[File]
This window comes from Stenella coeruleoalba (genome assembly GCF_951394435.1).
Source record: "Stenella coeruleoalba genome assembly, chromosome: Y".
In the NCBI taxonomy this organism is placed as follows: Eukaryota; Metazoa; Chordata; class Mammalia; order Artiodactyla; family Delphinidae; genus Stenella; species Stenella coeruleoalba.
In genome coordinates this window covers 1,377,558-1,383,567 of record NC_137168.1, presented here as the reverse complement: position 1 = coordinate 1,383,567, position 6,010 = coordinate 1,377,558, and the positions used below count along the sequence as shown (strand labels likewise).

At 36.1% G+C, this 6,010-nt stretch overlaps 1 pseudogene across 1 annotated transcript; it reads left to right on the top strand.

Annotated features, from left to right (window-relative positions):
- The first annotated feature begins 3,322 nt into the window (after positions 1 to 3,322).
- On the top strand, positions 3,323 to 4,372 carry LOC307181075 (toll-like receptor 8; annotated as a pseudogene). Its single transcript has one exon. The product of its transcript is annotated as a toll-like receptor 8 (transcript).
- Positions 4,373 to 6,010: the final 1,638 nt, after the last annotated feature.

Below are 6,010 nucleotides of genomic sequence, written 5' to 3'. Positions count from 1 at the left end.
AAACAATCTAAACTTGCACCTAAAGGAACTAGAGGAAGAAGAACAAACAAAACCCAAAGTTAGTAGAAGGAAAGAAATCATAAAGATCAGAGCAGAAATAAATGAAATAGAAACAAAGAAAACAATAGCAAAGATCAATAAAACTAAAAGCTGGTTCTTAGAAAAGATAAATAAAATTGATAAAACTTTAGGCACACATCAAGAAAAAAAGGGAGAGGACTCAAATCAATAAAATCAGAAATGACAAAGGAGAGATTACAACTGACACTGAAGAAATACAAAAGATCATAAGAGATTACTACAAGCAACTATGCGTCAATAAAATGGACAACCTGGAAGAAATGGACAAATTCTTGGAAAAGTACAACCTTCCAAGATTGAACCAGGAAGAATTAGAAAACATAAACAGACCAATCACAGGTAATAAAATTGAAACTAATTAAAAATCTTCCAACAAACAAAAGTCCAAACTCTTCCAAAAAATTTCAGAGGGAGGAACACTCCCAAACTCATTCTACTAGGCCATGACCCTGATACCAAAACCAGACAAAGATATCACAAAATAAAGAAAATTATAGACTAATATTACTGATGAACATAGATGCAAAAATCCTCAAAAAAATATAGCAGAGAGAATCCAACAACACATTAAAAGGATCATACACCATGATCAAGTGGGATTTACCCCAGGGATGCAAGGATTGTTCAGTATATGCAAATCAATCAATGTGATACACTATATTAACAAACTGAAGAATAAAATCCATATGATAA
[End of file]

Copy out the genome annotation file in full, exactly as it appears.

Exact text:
This window comes from Stenella coeruleoalba (genome assembly GCF_951394435.1).
Source record: "Stenella coeruleoalba genome assembly, chromosome: Y".
In the NCBI taxonomy this organism is placed as follows: Eukaryota; Metazoa; Chordata; class Mammalia; order Artiodactyla; family Delphinidae; genus Stenella; species Stenella coeruleoalba.
In genome coordinates this window covers 1,377,558-1,383,567 of record NC_137168.1, presented here as the reverse complement: position 1 = coordinate 1,383,567, position 6,010 = coordinate 1,377,558, and the positions used below count along the sequence as shown (strand labels likewise).

At 36.1% G+C, this 6,010-nt stretch overlaps 1 pseudogene across 1 annotated transcript; it reads left to right on the top strand.

Annotated features, from left to right (window-relative positions):
- The first annotated feature begins 3,322 nt into the window (after positions 1 to 3,322).
- On the top strand, positions 3,323 to 4,372 carry LOC307181075 (toll-like receptor 8; annotated as a pseudogene). Its single transcript has one exon. The product of its transcript is annotated as a toll-like receptor 8 (transcript).
- Positions 4,373 to 6,010: the final 1,638 nt, after the last annotated feature.

Below are 6,010 nucleotides of genomic sequence, written 5' to 3'. Positions count from 1 at the left end.
AAACAATCTAAACTTGCACCTAAAGGAACTAGAGGAAGAAGAACAAACAAAACCCAAAGTTAGTAGAAGGAAAGAAATCATAAAGATCAGAGCAGAAATAAATGAAATAGAAACAAAGAAAACAATAGCAAAGATCAATAAAACTAAAAGCTGGTTCTTAGAAAAGATAAATAAAATTGATAAAACTTTAGGCACACATCAAGAAAAAAAGGGAGAGGACTCAAATCAATAAAATCAGAAATGACAAAGGAGAGATTACAACTGACACTGAAGAAATACAAAAGATCATAAGAGATTACTACAAGCAACTATGCGTCAATAAAATGGACAACCTGGAAGAAATGGACAAATTCTTGGAAAAGTACAACCTTCCAAGATTGAACCAGGAAGAATTAGAAAACATAAACAGACCAATCACAGGTAATAAAATTGAAACTAATTAAAAATCTTCCAACAAACAAAAGTCCAAACTCTTCCAAAAAATTTCAGAGGGAGGAACACTCCCAAACTCATTCTACTAGGCCATGACCCTGATACCAAAACCAGACAAAGATATCACAAAATAAAGAAAATTATAGACTAATATTACTGATGAACATAGATGCAAAAATCCTCAAAAAAATATAGCAGAGAGAATCCAACAACACATTAAAAGGATCATACACCATGATCAAGTGGGATTTACCCCAGGGATGCAAGGATTGTTCAGTATATGCAAATCAATCAATGTGATACACTATATTAACAAACTGAAGAATAAAATCCATATGATAA